THE PSYCHOLOGY OF MARKETING
The study of consumers helps firms and organizations improve their marketing strategies by understanding issues such as how
* The psychology of how consumers think, feel, reason, and select between different alternatives (e.g., brands, products, and retailers);
* The psychology of how the consumer is influenced by his or herenvironment (e.g., culture, family, signs, media);
* The behavior of consumers while shopping or making other marketing decisions;
* Limitations in consumer knowledge or information processing abilities influence decisions and marketing outcome;
* How consumer motivation and decision strategies differ between products that differ in their level of importance or interest that theyentail for the consumer; and
* How marketers can adapt and improve their marketing campaigns and marketing strategies to more effectively reach the consumer.
One "official" definition of consumer behavior is "The study of individuals, groups, or organizations and the processes they use to select, secure, use, and dispose of products, services, experiences, or ideas to satisfy needs and the impactsthat these processes have on the consumer and society." Although it is not necessary to memorize this definition, it brings up some useful points:
* Behavior occurs either for the individual, or in the context of a group (e.g., friends influence what kinds of clothes a person wears) or an organization (people on the job make decisions as to which products the firm should use).
* Consumerbehavior involves the use and disposal of products as well as the study of how they are purchased. Product use is often of great interest to the marketer, because this may influence how a product is best positioned or how we can encourage increased consumption. Since many environmental problems result from product disposal (e.g., motor oil being sent into sewage systems to save the recycling fee,or garbage piling up at landfills) this is also an area of interest.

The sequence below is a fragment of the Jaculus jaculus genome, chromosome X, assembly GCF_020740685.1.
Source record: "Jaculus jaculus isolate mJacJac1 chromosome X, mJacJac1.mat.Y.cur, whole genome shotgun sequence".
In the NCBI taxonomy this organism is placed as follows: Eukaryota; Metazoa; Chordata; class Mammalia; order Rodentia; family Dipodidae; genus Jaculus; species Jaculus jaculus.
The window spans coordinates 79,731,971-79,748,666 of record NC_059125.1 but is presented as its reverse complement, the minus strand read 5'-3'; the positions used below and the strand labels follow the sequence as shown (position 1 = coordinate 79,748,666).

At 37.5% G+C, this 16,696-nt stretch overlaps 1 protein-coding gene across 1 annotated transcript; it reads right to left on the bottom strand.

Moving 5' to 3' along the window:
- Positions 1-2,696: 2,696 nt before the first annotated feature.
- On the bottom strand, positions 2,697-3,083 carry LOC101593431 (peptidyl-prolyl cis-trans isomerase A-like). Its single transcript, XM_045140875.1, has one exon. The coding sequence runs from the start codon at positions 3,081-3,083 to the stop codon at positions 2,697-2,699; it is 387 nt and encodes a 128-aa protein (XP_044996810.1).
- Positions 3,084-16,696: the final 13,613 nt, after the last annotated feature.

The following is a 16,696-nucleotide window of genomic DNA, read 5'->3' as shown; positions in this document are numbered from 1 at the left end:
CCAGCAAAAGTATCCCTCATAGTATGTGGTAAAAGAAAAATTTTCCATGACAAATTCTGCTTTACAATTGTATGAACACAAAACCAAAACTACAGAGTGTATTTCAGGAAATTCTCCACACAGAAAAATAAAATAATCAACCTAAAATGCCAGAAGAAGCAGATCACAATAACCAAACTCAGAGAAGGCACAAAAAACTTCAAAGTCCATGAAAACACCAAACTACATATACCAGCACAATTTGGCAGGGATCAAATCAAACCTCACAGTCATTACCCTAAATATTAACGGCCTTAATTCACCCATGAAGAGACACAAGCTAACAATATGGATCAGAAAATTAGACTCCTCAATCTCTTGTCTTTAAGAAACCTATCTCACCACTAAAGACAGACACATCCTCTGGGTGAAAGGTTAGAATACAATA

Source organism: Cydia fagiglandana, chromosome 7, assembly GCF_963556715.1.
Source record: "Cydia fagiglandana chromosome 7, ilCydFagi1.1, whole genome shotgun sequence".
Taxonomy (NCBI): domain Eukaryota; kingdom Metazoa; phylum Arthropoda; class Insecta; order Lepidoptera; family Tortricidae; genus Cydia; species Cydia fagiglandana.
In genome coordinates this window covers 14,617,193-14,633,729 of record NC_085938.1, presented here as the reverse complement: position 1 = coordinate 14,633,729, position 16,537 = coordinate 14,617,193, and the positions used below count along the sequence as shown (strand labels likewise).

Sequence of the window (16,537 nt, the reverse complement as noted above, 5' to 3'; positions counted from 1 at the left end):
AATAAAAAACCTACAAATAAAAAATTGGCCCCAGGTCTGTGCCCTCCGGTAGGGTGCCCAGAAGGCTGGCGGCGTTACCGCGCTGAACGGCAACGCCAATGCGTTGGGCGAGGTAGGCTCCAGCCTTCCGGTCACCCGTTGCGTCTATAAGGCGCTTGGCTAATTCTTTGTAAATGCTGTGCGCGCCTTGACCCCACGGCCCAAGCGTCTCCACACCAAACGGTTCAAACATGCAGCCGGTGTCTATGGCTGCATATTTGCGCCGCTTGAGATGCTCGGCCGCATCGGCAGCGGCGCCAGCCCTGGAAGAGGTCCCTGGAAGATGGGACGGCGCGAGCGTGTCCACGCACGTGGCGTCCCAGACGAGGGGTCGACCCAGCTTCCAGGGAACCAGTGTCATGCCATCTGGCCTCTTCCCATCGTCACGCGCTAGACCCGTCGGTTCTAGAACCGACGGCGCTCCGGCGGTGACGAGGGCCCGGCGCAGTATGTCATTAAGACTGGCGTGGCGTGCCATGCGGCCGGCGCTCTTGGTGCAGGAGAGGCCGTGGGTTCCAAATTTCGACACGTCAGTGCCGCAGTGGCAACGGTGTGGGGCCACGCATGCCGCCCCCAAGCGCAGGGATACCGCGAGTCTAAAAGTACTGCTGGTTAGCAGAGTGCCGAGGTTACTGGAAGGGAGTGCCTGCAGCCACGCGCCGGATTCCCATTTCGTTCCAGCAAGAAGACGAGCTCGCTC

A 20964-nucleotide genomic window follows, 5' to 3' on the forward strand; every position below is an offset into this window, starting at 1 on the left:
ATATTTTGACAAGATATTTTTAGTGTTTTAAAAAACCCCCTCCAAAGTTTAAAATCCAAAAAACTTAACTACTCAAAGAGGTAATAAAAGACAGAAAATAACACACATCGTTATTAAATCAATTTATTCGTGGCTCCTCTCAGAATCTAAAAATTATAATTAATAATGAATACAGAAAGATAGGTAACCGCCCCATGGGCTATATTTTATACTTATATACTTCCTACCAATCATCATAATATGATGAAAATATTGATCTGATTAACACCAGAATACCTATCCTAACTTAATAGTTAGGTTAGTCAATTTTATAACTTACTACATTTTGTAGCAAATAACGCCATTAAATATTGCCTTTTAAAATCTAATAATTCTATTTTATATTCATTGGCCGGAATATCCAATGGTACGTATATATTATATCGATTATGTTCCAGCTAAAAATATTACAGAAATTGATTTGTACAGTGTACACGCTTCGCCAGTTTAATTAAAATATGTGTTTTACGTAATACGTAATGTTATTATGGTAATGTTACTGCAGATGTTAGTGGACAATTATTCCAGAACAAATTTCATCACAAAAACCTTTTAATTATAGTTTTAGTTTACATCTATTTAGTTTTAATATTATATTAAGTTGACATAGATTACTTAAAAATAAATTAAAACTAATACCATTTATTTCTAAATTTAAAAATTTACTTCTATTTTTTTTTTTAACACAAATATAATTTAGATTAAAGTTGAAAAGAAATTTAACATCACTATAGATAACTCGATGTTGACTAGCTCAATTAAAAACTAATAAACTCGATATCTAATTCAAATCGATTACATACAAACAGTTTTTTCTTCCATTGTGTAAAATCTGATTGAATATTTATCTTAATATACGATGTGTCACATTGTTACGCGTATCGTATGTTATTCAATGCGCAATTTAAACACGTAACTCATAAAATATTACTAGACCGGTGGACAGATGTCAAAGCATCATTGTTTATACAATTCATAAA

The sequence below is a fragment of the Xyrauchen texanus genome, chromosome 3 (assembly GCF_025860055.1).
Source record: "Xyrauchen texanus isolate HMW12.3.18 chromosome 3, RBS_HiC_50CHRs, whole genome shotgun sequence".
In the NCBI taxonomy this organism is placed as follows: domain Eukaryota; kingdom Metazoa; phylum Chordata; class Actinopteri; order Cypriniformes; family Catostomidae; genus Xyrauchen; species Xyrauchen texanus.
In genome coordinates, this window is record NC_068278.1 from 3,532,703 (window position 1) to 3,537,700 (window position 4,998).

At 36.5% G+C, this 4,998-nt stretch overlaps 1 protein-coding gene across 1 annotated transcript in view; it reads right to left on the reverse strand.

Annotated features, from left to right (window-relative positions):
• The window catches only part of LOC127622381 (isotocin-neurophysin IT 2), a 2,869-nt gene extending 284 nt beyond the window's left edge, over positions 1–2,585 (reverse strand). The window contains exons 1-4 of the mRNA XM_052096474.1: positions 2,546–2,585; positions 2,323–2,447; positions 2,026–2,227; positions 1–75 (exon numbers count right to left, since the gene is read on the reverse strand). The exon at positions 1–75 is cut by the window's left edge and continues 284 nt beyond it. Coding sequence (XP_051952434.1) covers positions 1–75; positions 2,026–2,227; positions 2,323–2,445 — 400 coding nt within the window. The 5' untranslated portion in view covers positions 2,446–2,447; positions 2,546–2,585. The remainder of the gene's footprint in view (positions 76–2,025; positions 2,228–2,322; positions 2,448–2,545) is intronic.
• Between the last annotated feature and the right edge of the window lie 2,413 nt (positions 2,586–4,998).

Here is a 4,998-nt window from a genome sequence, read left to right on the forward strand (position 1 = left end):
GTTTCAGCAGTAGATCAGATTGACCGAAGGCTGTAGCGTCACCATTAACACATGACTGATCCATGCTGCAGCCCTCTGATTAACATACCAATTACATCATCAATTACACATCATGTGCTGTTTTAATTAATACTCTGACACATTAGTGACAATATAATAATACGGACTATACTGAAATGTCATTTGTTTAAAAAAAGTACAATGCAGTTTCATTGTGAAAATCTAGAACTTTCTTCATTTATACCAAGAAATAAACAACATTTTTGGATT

* Consumer behavior involves services and ideas as well as tangible products.
* The impact of consumer behavior on society is also of relevance. For example, aggressive marketing of high fat foods, or aggressive marketing of easy credit, may have serious repercussions for the national health and economy.
* There arefour main applications of consumer behavior:
* The most obvious is for marketing strategy—i.e., for making better marketing campaigns. For example, by understanding that consumers are more receptive to food advertising when they are hungry, we learn to schedule snack advertisements late in the afternoon. By understanding that new products are usually initially adopted by a few consumers andonly spread later, and then only gradually, to the rest of the population, we learn that (1) companies that introduce new products must be well financed so that they can stay afloat until their products become a commercial success and (2) it is important to please initial customers, since they will in turn influence many subsequent customers’ brand choices.
* A second application is publicpolicy. In the 1980s, Accutane, a near miracle cure for acne, was introduced. Unfortunately, Accutane resulted in severe birth defects if taken by pregnant women. Although physicians were instructed to warn their female patients of this, a number still became pregnant while taking the drug. To get consumers’ attention, the Federal Drug Administration (FDA) took the step of requiring that very graphicpictures of deformed babies be shown on the medicine containers.
* Social marketing involves getting ideas across to consumers rather than selling something. Marty Fishbein, a marketing professor, went on sabbatical to work for the Centers for Disease Control trying to reduce the incidence of transmission of diseases through illegal drug use. The best solution, obviously, would be if we could...
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